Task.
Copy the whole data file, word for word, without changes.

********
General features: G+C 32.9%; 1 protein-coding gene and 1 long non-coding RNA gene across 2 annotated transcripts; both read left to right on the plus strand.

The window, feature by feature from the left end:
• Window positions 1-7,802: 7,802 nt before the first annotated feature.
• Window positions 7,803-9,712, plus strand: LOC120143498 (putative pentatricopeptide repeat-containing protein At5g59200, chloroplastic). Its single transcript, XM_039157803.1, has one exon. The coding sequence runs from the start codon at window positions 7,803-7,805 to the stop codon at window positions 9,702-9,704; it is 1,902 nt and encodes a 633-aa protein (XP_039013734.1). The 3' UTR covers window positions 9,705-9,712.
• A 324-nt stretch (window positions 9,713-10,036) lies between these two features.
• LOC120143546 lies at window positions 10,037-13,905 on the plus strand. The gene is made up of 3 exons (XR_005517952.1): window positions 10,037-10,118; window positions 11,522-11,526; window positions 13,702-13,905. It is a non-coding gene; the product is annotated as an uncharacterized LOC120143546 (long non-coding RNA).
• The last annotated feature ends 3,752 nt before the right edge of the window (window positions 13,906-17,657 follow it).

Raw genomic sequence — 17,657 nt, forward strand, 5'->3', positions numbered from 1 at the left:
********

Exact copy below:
General features: G+C 32.9%; 1 protein-coding gene and 1 long non-coding RNA gene across 2 annotated transcripts; both read left to right on the plus strand.

The window, feature by feature from the left end:
• Window positions 1-7,802: 7,802 nt before the first annotated feature.
• Window positions 7,803-9,712, plus strand: LOC120143498 (putative pentatricopeptide repeat-containing protein At5g59200, chloroplastic). Its single transcript, XM_039157803.1, has one exon. The coding sequence runs from the start codon at window positions 7,803-7,805 to the stop codon at window positions 9,702-9,704; it is 1,902 nt and encodes a 633-aa protein (XP_039013734.1). The 3' UTR covers window positions 9,705-9,712.
• A 324-nt stretch (window positions 9,713-10,036) lies between these two features.
• LOC120143546 lies at window positions 10,037-13,905 on the plus strand. The gene is made up of 3 exons (XR_005517952.1): window positions 10,037-10,118; window positions 11,522-11,526; window positions 13,702-13,905. It is a non-coding gene; the product is annotated as an uncharacterized LOC120143546 (long non-coding RNA).
• The last annotated feature ends 3,752 nt before the right edge of the window (window positions 13,906-17,657 follow it).

Raw genomic sequence — 17,657 nt, forward strand, 5'->3', positions numbered from 1 at the left: